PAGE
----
Jeff Timor talks to Mackay Probus Group about his community involvement over the past 50 years.
Jeff Timor talks to Mackay Probus Group about his community involvement over the past 50 years. Lucy Martin

Devoting 50 years to campaigning indigenous issues

JEFF Timor isn't shy, the musician, campaigner and volunteer is happy to provide a voice to people who need help. Especially when it comes to issues related to indigenous, Torres Strait and South Sea Islander people.

This year Mr Timor celebrates 50 years of working within the Mackay community and Naidoc week is the perfect time to mark his milestone.

Many people know MrTimor by his initials JT. Over the years he has volunteered as a radio announcer, a singer, acted in various roles on indigenous groups and committees and provided support and advice as a trusted elder.

He said one of his proudest achievements was being named Naidoc Elder of the Year in Mackay in 2011.

In 2009 he was also inducted into the Queensland Aboriginal and Islander Health Council Hall of Fame.

QAIHC is the peak body representing the Community Controlled Health Sector in Queensland at both a state and national level. MrTimor was recognised for his significant contribution to Aboriginal and Torres Strait Islander Community Health Service for more than 30 years.

In 1990 Mr Timor and representatives from other Aboriginal medical services in Queensland worked together to form a state peak body. The meeting took place in Mackay where he and the late Joan Sedan got people together to form a quorum. Within three days the meeting had formed the peak body.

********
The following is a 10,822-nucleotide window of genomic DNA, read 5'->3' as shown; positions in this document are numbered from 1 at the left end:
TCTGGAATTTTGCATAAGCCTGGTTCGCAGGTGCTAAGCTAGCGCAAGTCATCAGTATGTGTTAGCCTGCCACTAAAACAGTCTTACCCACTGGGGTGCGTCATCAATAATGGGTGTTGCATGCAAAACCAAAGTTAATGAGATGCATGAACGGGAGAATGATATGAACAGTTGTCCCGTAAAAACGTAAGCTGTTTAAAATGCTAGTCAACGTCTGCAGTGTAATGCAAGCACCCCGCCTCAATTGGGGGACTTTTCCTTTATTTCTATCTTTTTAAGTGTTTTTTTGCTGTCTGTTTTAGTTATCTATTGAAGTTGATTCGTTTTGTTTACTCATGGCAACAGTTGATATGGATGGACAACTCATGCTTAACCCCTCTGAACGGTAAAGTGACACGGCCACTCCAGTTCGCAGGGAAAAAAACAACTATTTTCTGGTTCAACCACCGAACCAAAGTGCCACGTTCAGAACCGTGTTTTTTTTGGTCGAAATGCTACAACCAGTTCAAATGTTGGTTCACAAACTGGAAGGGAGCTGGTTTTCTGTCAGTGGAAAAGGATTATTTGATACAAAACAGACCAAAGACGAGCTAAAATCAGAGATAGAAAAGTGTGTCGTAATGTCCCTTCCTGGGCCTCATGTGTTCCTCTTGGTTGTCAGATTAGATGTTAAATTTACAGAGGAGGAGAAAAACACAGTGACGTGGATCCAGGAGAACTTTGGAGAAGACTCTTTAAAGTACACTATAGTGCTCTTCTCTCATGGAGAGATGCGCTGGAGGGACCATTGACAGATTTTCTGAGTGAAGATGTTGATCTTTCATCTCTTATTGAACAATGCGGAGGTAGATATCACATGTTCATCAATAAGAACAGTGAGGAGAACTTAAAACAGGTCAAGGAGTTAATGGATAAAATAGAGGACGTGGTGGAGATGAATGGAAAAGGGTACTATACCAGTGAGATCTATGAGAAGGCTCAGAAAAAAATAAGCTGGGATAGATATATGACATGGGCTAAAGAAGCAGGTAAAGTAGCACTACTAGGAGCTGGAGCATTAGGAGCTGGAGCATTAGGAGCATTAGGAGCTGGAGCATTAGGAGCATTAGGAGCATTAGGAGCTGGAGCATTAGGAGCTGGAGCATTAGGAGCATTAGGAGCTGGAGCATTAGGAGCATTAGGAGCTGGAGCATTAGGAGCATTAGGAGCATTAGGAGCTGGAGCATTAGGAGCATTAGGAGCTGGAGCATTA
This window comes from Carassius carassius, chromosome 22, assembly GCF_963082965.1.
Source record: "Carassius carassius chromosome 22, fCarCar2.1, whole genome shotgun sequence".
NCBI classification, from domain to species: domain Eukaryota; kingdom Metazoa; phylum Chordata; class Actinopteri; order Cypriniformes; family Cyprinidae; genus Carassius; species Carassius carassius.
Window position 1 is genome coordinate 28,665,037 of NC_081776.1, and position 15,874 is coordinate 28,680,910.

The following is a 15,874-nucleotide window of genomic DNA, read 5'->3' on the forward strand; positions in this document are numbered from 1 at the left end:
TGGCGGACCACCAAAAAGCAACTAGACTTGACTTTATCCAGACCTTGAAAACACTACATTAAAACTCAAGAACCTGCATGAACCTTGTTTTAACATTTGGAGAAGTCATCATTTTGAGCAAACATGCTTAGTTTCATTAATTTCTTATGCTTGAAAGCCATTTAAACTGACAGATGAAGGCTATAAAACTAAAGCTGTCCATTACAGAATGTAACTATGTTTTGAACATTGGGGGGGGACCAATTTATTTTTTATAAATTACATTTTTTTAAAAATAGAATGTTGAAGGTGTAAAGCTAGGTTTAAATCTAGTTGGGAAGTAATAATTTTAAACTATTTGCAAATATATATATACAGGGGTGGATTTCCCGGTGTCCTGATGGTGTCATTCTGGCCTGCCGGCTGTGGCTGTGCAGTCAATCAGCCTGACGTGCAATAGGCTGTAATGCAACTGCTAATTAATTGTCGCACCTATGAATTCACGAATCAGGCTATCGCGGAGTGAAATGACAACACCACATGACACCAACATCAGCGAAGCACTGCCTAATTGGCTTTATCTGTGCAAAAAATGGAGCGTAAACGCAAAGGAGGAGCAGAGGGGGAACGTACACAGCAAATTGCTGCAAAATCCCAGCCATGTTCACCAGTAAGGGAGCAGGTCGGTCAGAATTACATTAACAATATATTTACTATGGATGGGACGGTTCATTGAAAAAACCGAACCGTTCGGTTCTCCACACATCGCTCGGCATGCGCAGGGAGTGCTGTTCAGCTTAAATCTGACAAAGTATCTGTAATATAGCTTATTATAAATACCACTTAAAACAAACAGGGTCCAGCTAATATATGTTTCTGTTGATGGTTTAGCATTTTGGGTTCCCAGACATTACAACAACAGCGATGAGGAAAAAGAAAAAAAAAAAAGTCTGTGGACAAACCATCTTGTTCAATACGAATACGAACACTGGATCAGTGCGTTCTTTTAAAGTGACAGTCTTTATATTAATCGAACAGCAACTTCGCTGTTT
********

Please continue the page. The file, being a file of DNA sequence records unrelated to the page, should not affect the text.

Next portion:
Jeff Timor
Jeff Timor Peter Holt

Now 71, Mr Timor admits he is slowing down but is proud of how indigenous and Torres Strait Islander organisations are growing in the Mackay area.

He is particularly proud of the what the Mackay Naidoc Committee 2019 has achieved in the planning of this year's Naidoc celebrations. He said the week provided a time to focus on one of the many issues surrounding indigenous and Torres Strait Islander people.

Mr Timor grew up at Bakers Creek, within a large family of 23 children. Born in Townsville he relocated to Mackay as a baby and was raised with three cultures, Torres Strait, South Sea and Malaysian.

He was taught cultural ceremonies and enjoyed cricket and tennis at school.

During the 1960s he worked on the railways in Western Australia.

"It was hot work, but you just did it... The comradeship was good,” he said

Later he worked for Queensland Rail for 33 years, mostly as a driver/fireman on the Goonyella line.

Historic: 1965: DOWNTIME: This photo was taken when Jeff Timor, right, first arrived in the remote workcamp near Tom Price to work on the construction of railways. The men created their own music with guitars and ukeles on weekends. From left are Mr Levi,
Historic: 1965: DOWNTIME: This photo was taken when Jeff Timor, right, first arrived in the remote workcamp near Tom Price to work on the construction of railways. The men created their own music with guitars and ukeles on weekends. From left are Mr Levi, "Saki" and Reggie Sailor.

He retired in 2000 and volunteered in the community. He has become well known at aged care homes for his musical performances.

Mr Timor was a founder of the Queensland Aboriginal and Islander Health Council and the Queensland ATSI Health Workers Education Program.

He's also been involved with the ATSI Legal Service, the Mackay Coloured Co-op Housing, the Mackay Naidoc committee, both the Sarina All Blacks and Queensland Railway Institute dart clubs and the Mackay All Blacks Sports Club.



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